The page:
## #   george <dbl>, num650 <dbl>, lab <dbl>, labs <dbl>, telnet <dbl>,
## #   num857 <dbl>, data <dbl>, num415 <dbl>, num85 <dbl>, technology <dbl>,
## #   num1999 <dbl>, parts <dbl>, pm <dbl>, direct <dbl>, cs <dbl>,
## #   meeting <dbl>, original <dbl>, project <dbl>, re <dbl>, edu <dbl>,
## #   table <dbl>, conference <dbl>, charSemicolon <dbl>,
## #   charRoundbracket <dbl>, charSquarebracket <dbl>,
## #   charExclamation <dbl>, charDollar <dbl>, charHash <dbl>,
## #   capitalAve <dbl>, capitalLong <dbl>, capitalTotal <dbl>, type <fct>

This dataset, created in the late 1990s at Hewlett-Packard Labs, contains 4601 emails, of which 1813 are considered spam. The remaining are not spam. (Which for simplicity, we might call, ham.) Additional details can be obtained by using ?spam of by visiting the UCI Machine Learning Repository.

The response variable, type, is a factor with levels that label each email as spam or nonspam. When fitting models, nonspam will be the reference level, \(Y = 0\), as it comes first alphabetically.

## [1] TRUE
## [1] "nonspam" "spam"

Many of the predictors (often called features in machine learning) are engineered based on the emails. For example, charDollar is the number of times an email contains the $ character. Some variables are highly specific to this dataset, for example george and num650. (The name and area code for one of the researchers whose emails were used.) We should keep in mind that this dataset was created based on emails send to academic type researcher in the 1990s. Any results we derive probably won’t generalize to modern emails for the general public.

To get started, we’ll first test-train split the data.

We’ve used a somewhat small train set relative to the total size of the dataset. In practice it should likely be larger, but this is simply to keep training time low for illustration and rendering of this document.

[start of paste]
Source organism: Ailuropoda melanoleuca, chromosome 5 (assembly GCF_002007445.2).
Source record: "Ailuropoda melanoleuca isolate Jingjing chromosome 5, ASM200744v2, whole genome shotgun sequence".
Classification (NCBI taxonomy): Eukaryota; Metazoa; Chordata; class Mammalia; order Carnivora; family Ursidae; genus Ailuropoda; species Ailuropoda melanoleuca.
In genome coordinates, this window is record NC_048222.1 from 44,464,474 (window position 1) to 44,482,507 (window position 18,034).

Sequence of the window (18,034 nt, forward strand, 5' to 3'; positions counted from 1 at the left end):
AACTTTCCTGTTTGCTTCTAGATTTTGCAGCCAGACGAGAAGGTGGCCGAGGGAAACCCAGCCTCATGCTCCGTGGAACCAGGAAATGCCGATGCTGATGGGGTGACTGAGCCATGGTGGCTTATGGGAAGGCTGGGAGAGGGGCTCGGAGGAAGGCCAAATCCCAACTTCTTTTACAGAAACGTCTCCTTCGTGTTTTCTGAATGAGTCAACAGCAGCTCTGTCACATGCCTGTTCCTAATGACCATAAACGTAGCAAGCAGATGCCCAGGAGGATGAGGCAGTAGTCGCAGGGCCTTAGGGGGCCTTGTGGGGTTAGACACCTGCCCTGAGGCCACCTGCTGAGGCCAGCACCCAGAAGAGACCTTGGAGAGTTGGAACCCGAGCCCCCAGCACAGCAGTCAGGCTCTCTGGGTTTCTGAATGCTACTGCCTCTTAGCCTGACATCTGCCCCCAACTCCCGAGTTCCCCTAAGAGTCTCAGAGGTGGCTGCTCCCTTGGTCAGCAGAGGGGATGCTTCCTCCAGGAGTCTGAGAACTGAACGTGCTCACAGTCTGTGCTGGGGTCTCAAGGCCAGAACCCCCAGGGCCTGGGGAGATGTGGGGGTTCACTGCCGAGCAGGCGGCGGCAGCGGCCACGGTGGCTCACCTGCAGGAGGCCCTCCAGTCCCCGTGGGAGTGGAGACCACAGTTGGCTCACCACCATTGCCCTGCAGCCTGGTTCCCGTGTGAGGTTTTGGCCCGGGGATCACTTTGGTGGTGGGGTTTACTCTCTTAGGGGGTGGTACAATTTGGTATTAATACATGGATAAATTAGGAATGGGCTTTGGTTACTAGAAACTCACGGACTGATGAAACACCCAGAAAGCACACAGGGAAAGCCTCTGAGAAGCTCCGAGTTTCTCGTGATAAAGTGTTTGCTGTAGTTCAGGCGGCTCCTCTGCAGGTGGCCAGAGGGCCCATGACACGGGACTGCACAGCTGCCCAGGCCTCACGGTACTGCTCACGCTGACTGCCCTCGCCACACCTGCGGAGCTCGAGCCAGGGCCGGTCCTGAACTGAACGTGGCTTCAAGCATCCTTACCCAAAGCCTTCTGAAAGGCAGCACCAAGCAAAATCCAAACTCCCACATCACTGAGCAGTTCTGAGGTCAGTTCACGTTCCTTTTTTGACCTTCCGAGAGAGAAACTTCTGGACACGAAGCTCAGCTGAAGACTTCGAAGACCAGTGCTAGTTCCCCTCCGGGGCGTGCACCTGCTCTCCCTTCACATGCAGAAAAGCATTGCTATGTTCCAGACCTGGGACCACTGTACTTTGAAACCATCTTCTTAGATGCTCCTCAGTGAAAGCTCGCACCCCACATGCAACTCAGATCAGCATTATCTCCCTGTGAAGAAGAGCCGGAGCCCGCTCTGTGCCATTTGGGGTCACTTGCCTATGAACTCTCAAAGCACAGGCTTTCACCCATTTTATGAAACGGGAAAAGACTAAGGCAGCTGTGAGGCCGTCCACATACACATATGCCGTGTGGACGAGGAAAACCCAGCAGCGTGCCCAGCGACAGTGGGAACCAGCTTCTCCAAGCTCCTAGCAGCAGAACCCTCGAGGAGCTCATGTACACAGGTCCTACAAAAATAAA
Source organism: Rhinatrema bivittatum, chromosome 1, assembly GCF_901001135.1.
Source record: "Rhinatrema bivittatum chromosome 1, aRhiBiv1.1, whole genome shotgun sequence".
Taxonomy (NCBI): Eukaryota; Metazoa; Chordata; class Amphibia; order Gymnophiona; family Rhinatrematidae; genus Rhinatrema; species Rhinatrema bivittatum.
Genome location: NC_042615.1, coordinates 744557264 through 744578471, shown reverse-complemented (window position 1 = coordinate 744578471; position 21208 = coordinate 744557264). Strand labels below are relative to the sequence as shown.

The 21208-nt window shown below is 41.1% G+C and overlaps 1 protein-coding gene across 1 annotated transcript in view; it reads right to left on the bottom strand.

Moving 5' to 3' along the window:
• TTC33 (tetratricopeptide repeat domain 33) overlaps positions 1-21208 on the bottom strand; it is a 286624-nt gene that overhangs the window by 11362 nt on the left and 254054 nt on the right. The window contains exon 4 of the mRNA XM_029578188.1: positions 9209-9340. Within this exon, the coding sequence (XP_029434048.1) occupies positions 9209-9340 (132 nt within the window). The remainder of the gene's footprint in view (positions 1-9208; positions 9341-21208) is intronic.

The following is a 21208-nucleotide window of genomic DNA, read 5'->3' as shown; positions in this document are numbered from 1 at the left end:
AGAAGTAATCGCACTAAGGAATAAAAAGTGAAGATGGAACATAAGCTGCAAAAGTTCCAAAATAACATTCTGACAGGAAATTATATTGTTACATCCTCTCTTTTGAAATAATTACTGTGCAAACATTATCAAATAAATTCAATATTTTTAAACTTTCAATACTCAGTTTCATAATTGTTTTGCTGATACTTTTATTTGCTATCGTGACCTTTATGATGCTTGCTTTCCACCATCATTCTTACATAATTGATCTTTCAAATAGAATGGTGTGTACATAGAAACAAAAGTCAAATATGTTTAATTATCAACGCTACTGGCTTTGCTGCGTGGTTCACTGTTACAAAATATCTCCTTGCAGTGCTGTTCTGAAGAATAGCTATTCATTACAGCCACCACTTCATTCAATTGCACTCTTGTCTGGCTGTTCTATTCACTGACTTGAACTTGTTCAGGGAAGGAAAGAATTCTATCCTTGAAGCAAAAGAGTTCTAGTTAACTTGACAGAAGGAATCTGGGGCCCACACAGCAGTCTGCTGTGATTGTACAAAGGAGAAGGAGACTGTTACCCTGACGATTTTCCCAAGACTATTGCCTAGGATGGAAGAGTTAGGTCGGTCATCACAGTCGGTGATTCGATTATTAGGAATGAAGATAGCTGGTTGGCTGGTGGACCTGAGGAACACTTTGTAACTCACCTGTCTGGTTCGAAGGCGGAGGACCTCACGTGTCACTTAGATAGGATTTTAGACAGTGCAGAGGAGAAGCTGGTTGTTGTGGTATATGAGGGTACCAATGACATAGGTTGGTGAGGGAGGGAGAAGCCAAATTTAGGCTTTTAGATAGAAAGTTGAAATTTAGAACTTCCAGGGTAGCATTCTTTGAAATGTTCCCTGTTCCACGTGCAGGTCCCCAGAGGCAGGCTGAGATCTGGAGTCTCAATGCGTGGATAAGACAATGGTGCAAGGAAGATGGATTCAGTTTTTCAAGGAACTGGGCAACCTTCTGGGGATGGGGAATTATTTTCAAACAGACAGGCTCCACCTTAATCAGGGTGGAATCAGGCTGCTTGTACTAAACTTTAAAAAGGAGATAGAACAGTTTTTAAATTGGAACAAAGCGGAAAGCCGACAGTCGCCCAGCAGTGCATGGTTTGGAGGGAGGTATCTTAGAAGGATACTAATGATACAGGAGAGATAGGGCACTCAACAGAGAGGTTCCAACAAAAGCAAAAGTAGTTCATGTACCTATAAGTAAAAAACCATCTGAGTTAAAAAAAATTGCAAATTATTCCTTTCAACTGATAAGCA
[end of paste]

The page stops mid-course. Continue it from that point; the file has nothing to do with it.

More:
We’ll fit four logistic regressions, each more complex than the previous. Note that we’re suppressing two warnings. The first we briefly mentioned previously.

## Warning: fitted probabilities numerically 0 or 1 occurred

Note that, when we receive this warning, we should be highly suspicious of the parameter estimates.

##   (Intercept)           edu         money  capitalTotal    charDollar 
## -1.1199744712 -1.9837988840  0.9784675298  0.0007757011 11.5772904667

However, the model can still be used to create a classifier, and we will evaluate that classifier on its own merits.

We also, “suppressed” the warning:

## Warning: algorithm did not converge

In reality, we didn’t actually suppress it, but instead changed maxit to 50, when fitting the model fit_over. This was enough additional iterations to allow the iteratively reweighted least squares algorithm to converge when fitting the model.

17.4.2 Evaluating Classifiers

The metric we’ll be most interested in for evaluating the overall performance of a classifier is the misclassification rate. (Sometimes, instead accuracy is reported, which is instead the proportion of correction classifications, so both metrics serve the same purpose.)

\[ \text{Misclass}(\hat{C}, \text{Data}) = \frac{1}{n}\sum_{i = 1}^{n}I(y_i \neq \hat{C}({\bf x_i})) \]

\[ I(y_i \neq \hat{C}({\bf x_i})) = \begin{cases} 0 & y_i = \hat{C}({\bf x_i}) \\ 1 & y_i \neq \hat{C}({\bf x_i}) \\ \end{cases} \]

When using this metric on the training data, it will have the same issues as RSS did for ordinary linear regression, that is, it will only go down.

## [1] 0.339
## [1] 0.224
## [1] 0.066
## [1] 0.136

Because of this, training data isn’t useful for evaluating, as it would suggest that we should always use the largest possible model, when in reality, that model is likely overfitting. Recall, a model that is too complex will overfit. A model that is too simple will underfit. (We’re looking for something in the middle.)